Many accounts depict him walking the streets with a lantern and shining it into the faces of passersby, apparently looking for an “honest man” or a “human being”.

Diogenes considered any act considered natural and acceptable in private (like urination and defecation), should also be considered natural and normal in public. he famously ate in the market place, something considered a taboo in that time, and when asked about this act he replied, “I did, for it was in the market-place that I was hungry.”

Diogenes could be considered in the terms of our day as a huge troll, a philosopher who used wit and mockery to challenge tradition, and prominent figures of his time. In one instance, after Plato had given Socrates’ definition of man as a “featherless biped” and was very much praised for that definition. Diogenes plucked a chicken and brought it into Plato’s Academy, and said, “Behold! I’ve brought you a man.” After that incident, “with broad flat nails” was added to Plato’s definition.

On another occasion, a group of wealthy Athenians at a banquet began throwing bones at Diogenes, insulting him and calling him a dog. Diogenes then responded to this by lifting his leg and urinating on the banqueters.

Diogenes was often associated with dogs. He believed that human beings had much to learn from studying the simplicity of dogs, which, unlike human beings, had not ‘complicated every simple gift of the gods’. The terms ‘cynic’ and ‘cynical’ derive from the Greek kynikos, which is the adjective of kyon or ‘dog’.

Diogenes’ trolling and witty mockery weren’t just targeted at fellow philosophers and public figures. In which we remember one of the most discussed anecdotes in philosophical history, the meeting of Diogenes and Alexander the Great.

Word of Diogenes’ wisdom and peculiar ways reached the greatest military leader at that time, Alexander the Great. As a child, Alexander was tutored by Aristotle, and when he became a grown man he was learned man. But wisdom is addictive, and Diogenes intrigued the young commander.

Philosophers, and public figures used to come out to see their king and to offer him praise, gifts, and compliments. But Diogenes preferred to stay in his barrel, far away from this life. So Alexander decided to visit the great philosopher himself.

On that day, Diogenes was laying in the sun, enjoying the sunlight, when he heard movements of a large crowd, and trumpets signaling the arrival of a great man. Diogenes looked up, and saw Alexander with a number of his guards. He raised himself up a little when he saw so many people coming towards him, and fixed his eyes upon Alexander. Alexander greeted Diogenes, and praised his wisdom, then asked him if he wanted anything, in which Diogenes responded, “Yes, stand a little out of my sun”.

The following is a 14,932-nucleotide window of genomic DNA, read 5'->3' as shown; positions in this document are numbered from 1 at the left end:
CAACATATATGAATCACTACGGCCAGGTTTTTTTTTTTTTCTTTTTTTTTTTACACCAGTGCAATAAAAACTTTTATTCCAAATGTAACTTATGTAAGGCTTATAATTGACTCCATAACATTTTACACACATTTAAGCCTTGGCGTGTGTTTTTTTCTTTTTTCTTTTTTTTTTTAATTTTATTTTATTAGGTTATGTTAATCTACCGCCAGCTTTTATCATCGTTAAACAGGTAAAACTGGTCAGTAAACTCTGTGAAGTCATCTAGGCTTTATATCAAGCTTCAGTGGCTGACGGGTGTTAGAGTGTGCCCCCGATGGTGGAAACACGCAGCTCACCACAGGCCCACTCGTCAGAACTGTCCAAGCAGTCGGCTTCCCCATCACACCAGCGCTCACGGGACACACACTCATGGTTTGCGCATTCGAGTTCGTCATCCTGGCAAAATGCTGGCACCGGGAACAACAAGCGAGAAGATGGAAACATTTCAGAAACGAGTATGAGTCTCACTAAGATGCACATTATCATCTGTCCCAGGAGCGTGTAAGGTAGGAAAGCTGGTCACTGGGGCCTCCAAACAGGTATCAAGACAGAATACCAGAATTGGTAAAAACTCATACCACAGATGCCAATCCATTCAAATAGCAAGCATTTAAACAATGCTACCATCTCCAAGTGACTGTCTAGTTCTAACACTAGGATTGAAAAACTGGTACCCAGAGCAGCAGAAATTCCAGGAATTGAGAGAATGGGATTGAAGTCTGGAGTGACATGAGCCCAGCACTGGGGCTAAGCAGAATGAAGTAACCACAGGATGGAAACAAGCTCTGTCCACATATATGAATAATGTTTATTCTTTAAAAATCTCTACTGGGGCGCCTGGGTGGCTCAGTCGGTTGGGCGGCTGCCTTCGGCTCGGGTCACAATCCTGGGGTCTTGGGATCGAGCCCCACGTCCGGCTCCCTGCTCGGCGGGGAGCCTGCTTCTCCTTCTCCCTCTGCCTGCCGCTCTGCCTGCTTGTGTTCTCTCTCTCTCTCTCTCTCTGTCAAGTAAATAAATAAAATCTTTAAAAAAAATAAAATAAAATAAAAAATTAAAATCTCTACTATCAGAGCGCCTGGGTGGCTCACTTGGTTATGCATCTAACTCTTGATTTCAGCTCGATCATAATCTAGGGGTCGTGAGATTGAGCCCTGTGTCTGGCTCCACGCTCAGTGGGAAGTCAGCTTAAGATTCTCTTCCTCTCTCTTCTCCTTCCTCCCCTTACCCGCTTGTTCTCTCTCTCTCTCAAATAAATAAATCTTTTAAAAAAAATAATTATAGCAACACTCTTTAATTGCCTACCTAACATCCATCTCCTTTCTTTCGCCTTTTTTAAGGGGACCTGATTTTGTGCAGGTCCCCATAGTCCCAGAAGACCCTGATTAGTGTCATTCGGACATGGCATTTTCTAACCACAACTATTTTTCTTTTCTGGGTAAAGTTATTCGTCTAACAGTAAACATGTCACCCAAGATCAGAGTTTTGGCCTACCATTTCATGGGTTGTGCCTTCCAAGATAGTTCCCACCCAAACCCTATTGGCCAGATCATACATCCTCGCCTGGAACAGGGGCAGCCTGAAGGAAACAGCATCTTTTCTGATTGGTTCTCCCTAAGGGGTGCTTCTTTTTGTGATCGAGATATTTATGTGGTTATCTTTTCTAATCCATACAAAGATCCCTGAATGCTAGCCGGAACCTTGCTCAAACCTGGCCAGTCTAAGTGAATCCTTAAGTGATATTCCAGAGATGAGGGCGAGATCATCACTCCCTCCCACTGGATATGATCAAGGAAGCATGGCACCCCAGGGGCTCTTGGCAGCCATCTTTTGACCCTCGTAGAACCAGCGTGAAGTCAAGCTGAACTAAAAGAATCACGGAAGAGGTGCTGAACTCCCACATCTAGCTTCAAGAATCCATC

Alexander was shocked, but then laughed and said, “But truly, if I were not Alexander, I would like to be Diogenes.”

After spending years in Athens, Diogenes ended up in Corinth. According to a story which seems to have originated with Menippus of Gadara, he was captured by pirates during a voyage to Aegina and sold to a wealthy Corinthian named Xeniades. When asked if he had any skills, Diogenes replied, “That of governing men.” Xeniades liked Diogenes’ response and made him the tutor for his sons, and eventually Diogenes became like a member of the family.

Diogenes lived the rest of his days in Corinth, where he continued to live a life of poverty and simplicity. Although most of the accounts of him living in a barrel appear to be in Athens, there are some accounts of him living in a jar near the Craneum gymnasium in Corinth.

Just like his entire life, Diogenes’ death is also riddled with mystery and a matter of debate. He is alleged variously to have become ill from eating raw octopus, holding his breath until he died, or to have suffered an infected dog bite, but it is more likely that he died of old age.

Although Diogenes had requested his remains be thrown to wild beasts, his friends and admirers insisted he should receive a proper burial. A marble pillar and a statue of a dog above his grave.

We could learn a lot from this great peculiar philosopher, especially in a time and society filled with complexities and hardships.

I’m a 100 percent reader-funded writer so if you enjoyed this, and want to support me so I can continue to do what I do, please consider helping me out by sharing it around, following me on Twitter, and becoming a patron on Patreon.

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147 days ago
It's hard to respect modern trolls when they don't live in wine barrels or carry around plucked chickens to drive home a point or tell world leaders to get out of their sunlight.
147 days ago
Alexander was no dummy.
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Liisa, 26

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“Today my clothing was inspired by my stairway with light orange and light green walls. Actually this color mixture reminds me of puke. I am an active user of colors and I don't feel myself cozy in black. My forever sources of inspiration: monochromatism, retrofuturism, sex and fairytales.”

25 July 2017, Mannerheimintie

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160 days ago